Yikes! And yips! Local golf pros on the most anxious moment in sports
The two-foot putt — a simple thing.
Golfers in cold weather countries all over the world are draining them right now. In their minds, that is, or on living room carpets into tipped-over drinking glasses, dreaming of cashing a $10 bet from a friend at the 18th hole this spring.
But actually making the putt when it counts on a green — that’s far from simple. In fact, it’s the most angst-ridden moment in sports, designed to fray athletic nerves to the breaking point.
One relief from the ego-killing little stroke was eliminated by a commandment from the golf gods. But before divining — with the help of two local professionals — the regulation against “anchored” putting handed down several years ago by the United States Golf Association and the Royal & Ancient (a ruling body so austerely British it wouldn’t have anything as commonplace as “organization” or “association” tagging along behind it), we’ll return to the mystery why the “gimme” stroke is the Everest of sports when you’re forced to putt it out.
The solution to that mystery is simple. You’re alone, and to make the putt, you must overcome yourself. In fact, that’s what makes golf the trial and joy it is, that in order to succeed, the athlete must beat back the most squirrelly part of himself, the place where body and mind are interacting.
To say golf can drive you crazy is to say nothing. Witness the case of Charlie Beljan, who shot a 64, the best round of his life at a tournament in Florida a few years ago, and then was taken from the course in an ambulance, suffering from fevered breathing and a pulse running wild.
Beljan spent a night in the hospital where he was diagnosed as physically fine, but had suffered a panic attack, which had morphed into a complete crackup.
Charlie, however, is made of strong stuff, even if he was spotted weeping on the practice range the following morning. In one of golf’s most inspiring conclusions, Beljan played the next two rounds and won his first PGA Tour Victory. He’d won the battle against himself.
The ruling from golf’s governing bodies forbids “anchored putting,” and not necessarily so-called “long putters” from use. (Long putters make it easier to “anchor” or lean the club against a body part, usually the chest, to control the club rather than swinging it freely with the hands.) Anchoring has been found to cure a golfer of the “yips,” the affliction that affects motor skills, named for the involuntary twitching that can come into the hands.
Not just Sunday golfers come down with cases of the yips. Champions like Tommy Armour and Ken Venturi have had to leave the PGA circuit because the yips got the upper hand (sorry).
The most common manifestation of the yips is settling over a two-foot putt and knocking it as far as 40 feet off the green, said Leigh Notley, head golf pro at Gardiner’s Bay Country Club. But it just isn’t hitting a putt like a chip shot, “You can stab the putter in the ground, or top the ball, or go over the top of it,” Leigh said.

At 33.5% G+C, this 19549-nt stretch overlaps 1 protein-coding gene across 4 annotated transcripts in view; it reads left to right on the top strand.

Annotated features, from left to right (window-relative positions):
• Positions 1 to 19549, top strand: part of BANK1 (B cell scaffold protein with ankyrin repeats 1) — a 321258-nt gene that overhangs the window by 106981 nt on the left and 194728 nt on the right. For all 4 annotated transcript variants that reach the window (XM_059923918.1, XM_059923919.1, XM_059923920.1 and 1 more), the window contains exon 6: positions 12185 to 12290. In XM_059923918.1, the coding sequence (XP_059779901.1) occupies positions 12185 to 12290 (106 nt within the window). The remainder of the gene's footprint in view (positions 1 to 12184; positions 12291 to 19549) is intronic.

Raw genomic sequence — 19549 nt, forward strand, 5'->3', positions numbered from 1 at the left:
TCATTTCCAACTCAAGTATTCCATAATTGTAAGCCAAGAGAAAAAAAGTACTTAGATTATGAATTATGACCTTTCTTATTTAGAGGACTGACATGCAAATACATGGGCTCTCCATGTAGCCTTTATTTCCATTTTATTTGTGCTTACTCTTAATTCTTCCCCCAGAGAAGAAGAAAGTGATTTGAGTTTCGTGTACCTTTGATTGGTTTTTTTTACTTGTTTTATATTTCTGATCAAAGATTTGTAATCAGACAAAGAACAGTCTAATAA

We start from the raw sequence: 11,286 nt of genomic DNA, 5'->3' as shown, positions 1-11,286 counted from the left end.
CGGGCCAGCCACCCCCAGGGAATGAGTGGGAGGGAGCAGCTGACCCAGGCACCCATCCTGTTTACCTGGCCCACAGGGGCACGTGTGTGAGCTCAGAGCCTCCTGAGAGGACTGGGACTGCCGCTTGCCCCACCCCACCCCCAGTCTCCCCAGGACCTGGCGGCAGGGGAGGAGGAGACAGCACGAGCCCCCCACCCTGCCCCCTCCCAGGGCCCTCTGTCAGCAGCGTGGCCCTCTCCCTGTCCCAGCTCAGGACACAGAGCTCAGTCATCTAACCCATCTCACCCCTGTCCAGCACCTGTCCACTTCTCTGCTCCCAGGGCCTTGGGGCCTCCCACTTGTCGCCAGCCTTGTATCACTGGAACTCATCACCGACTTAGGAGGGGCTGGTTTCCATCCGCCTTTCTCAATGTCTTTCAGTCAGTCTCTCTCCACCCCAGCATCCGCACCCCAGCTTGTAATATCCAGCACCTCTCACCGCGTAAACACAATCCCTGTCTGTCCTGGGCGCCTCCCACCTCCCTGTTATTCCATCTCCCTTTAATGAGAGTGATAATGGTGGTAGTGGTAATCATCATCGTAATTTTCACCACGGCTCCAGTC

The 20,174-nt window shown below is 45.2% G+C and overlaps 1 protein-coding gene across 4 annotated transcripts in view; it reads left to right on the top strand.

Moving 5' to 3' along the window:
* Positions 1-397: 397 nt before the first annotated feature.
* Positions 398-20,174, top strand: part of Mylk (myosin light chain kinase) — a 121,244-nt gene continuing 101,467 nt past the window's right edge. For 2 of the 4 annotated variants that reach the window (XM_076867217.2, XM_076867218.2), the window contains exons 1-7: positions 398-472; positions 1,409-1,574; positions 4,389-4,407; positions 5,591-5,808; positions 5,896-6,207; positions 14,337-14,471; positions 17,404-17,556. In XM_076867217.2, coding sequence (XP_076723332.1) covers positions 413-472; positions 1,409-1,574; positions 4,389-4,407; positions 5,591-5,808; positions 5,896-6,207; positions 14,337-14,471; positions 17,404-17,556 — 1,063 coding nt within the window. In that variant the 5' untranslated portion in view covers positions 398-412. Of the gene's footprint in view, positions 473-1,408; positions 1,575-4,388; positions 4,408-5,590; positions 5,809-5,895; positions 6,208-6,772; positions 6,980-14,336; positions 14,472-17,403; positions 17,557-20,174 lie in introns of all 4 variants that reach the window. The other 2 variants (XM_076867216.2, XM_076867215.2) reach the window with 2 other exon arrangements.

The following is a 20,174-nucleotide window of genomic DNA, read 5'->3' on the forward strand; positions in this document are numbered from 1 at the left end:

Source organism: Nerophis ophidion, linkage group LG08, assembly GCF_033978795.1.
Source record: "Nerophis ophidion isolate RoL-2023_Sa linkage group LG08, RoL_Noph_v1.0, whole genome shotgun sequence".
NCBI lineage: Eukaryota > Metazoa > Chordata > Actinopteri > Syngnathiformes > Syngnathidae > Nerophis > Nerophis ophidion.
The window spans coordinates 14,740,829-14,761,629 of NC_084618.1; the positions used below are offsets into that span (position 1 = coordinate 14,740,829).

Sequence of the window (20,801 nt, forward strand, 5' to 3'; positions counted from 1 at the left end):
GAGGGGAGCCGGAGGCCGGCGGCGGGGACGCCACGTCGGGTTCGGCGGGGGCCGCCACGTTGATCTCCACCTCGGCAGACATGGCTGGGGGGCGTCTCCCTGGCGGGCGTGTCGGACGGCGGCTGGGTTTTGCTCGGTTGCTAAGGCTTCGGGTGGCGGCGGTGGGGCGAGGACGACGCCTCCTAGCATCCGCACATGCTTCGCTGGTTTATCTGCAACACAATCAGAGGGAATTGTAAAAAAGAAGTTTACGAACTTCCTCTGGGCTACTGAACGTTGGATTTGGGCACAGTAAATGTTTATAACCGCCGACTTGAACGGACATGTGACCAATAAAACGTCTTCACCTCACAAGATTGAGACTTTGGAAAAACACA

No matter how you miss-hit it, the yips are “an involuntary movement of mostly the right hand — because most golfers are right handed,” Leigh explained. “I believe it’s mental and to do with the preparation of impact. But the true yips are quite rare. People will miss a few short putts and say, ‘Oh, I’ve got the yips, but I’ve only come across four or five cases in my career.”
Leigh said he can sometimes cure golfers.“Quite often, if you have them start to putt with their eyes closed, the yips will disappear because the vision can’t give the brain the information on exactly where they’re going to hit it,” he said.
“It’s pressure,” said Bob DeStefano, head golf professional at GBCC for half a century. “Everyone’s looking at you for a two-foot putt, and if you miss it, you look like an idiot.” Asked if the putt is the most important shot in a round, Bob said what’s undeniable is it’s the most memorable stroke.
“Everyone remembers the putt that drops to win a round,” he said. “And everyone remembers the putt that’s missed to lose a round.”
As for anchored putting, Bob has been anchoring his putter for the past several years. “It steadies the stroke,” he said, describing how he uses a regular length putter that he calls a “belly putter. I stick it into my belly and I’m putting much better with it.”
So where do the Island golf professionals come down on the ban on anchored putting? “[The governing bodies] are concerned about how anchored putting would change the game, and they’re more worried about the amateurs than the pros, because they’re seeing young people coming up using long putters to anchor and that was never the way the game was played,” Bob said.
Leigh was strong in his support of the ban. “The club is to be swung with the hands alone,” he said. “To me that’s the essence of the sport and has been since 1450.”
It’s hard to argue with half a millennium of tradition.